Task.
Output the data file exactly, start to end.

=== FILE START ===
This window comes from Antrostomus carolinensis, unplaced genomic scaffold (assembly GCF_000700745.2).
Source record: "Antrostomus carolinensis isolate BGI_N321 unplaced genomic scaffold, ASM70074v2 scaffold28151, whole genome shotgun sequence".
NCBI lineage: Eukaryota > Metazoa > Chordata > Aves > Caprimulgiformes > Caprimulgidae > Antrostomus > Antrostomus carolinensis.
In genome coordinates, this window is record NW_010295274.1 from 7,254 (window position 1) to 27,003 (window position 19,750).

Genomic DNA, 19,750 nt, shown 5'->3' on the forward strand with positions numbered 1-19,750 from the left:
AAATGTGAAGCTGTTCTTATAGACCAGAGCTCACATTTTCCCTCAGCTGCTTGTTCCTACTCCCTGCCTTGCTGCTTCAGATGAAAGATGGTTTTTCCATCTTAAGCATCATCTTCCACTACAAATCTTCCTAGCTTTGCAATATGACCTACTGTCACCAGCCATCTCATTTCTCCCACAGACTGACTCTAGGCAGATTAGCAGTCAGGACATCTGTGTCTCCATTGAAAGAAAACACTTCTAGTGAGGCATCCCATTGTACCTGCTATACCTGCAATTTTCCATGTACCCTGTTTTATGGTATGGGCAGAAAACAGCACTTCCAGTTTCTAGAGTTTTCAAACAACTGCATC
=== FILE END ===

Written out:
This window comes from Antrostomus carolinensis, unplaced genomic scaffold (assembly GCF_000700745.2).
Source record: "Antrostomus carolinensis isolate BGI_N321 unplaced genomic scaffold, ASM70074v2 scaffold28151, whole genome shotgun sequence".
NCBI lineage: Eukaryota > Metazoa > Chordata > Aves > Caprimulgiformes > Caprimulgidae > Antrostomus > Antrostomus carolinensis.
In genome coordinates, this window is record NW_010295274.1 from 7,254 (window position 1) to 27,003 (window position 19,750).

Genomic DNA, 19,750 nt, shown 5'->3' on the forward strand with positions numbered 1-19,750 from the left:
AAATGTGAAGCTGTTCTTATAGACCAGAGCTCACATTTTCCCTCAGCTGCTTGTTCCTACTCCCTGCCTTGCTGCTTCAGATGAAAGATGGTTTTTCCATCTTAAGCATCATCTTCCACTACAAATCTTCCTAGCTTTGCAATATGACCTACTGTCACCAGCCATCTCATTTCTCCCACAGACTGACTCTAGGCAGATTAGCAGTCAGGACATCTGTGTCTCCATTGAAAGAAAACACTTCTAGTGAGGCATCCCATTGTACCTGCTATACCTGCAATTTTCCATGTACCCTGTTTTATGGTATGGGCAGAAAACAGCACTTCCAGTTTCTAGAGTTTTCAAACAACTGCATC